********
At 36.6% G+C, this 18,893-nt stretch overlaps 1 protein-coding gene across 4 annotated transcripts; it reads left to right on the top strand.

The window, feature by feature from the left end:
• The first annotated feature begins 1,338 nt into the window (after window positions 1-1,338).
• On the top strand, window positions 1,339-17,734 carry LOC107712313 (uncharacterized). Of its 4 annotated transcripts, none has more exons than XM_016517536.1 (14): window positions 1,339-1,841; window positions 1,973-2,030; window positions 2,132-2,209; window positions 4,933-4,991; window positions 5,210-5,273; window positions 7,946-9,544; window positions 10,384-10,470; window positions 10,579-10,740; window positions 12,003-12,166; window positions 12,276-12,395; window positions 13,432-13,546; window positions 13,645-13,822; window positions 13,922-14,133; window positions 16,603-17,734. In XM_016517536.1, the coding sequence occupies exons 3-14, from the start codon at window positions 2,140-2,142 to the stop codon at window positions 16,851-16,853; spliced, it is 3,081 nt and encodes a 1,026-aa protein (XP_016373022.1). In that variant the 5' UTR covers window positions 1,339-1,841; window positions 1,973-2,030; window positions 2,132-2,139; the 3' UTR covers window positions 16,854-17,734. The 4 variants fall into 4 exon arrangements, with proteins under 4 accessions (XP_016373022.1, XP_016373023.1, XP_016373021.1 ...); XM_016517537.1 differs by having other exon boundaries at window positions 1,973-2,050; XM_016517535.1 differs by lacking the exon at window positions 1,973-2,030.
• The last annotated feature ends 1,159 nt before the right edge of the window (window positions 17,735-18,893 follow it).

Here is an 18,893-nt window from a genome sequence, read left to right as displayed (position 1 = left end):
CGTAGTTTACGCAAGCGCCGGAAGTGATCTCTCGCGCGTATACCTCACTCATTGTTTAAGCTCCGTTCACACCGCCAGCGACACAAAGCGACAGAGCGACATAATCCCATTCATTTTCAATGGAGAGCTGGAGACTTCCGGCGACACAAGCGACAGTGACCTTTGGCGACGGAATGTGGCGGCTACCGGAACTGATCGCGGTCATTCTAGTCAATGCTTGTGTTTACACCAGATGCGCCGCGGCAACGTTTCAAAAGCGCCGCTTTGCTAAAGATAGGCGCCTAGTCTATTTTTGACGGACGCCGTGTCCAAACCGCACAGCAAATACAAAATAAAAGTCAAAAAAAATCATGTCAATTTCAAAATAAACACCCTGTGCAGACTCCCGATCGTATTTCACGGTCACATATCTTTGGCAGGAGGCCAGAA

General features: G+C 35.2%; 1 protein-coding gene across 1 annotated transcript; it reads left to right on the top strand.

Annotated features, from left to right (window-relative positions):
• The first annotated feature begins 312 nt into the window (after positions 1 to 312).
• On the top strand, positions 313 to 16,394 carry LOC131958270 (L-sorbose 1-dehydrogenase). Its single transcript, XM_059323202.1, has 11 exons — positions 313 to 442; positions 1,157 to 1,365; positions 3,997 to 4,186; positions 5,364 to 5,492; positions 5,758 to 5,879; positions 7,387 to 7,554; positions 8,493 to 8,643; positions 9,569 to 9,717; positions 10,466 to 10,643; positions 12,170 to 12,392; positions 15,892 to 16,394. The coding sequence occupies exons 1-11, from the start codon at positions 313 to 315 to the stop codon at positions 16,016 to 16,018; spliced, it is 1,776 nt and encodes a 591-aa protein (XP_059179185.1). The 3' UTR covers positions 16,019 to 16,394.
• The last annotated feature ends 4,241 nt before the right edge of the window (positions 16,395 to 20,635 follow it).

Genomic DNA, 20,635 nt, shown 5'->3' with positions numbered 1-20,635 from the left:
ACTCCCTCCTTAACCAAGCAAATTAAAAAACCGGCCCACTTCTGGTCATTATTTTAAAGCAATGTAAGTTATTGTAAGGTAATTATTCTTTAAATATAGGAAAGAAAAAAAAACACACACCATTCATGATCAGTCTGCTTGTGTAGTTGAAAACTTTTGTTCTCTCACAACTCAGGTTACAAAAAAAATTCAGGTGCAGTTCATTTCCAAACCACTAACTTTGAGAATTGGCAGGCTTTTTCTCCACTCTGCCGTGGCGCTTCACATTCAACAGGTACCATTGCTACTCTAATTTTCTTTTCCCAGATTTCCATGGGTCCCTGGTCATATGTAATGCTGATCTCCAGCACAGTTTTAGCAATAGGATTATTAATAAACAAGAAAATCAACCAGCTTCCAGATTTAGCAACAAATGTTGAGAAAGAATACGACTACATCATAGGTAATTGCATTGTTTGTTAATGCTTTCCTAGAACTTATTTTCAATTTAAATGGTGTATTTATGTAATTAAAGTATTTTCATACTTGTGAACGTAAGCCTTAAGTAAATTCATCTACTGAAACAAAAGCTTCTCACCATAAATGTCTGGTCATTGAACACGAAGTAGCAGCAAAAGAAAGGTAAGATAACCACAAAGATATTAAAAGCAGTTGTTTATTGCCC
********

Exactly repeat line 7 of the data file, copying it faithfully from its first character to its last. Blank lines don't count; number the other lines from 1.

CGTAGTTTACGCAAGCGCCGGAAGTGATCTCTCGCGCGTATACCTCACTCATTGTTTAAGCTCCGTTCACACCGCCAGCGACACAAAGCGACAGAGCGACATAATCCCATTCATTTTCAATGGAGAGCTGGAGACTTCCGGCGACACAAGCGACAGTGACCTTTGGCGACGGAATGTGGCGGCTACCGGAACTGATCGCGGTCATTCTAGTCAATGCTTGTGTTTACACCAGATGCGCCGCGGCAACGTTTCAAAAGCGCCGCTTTGCTAAAGATAGGCGCCTAGTCTATTTTTGACGGACGCCGTGTCCAAACCGCACAGCAAATACAAAATAAAAGTCAAAAAAAATCATGTCAATTTCAAAATAAACACCCTGTGCAGACTCCCGATCGTATTTCACGGTCACATATCTTTGGCAGGAGGCCAGAA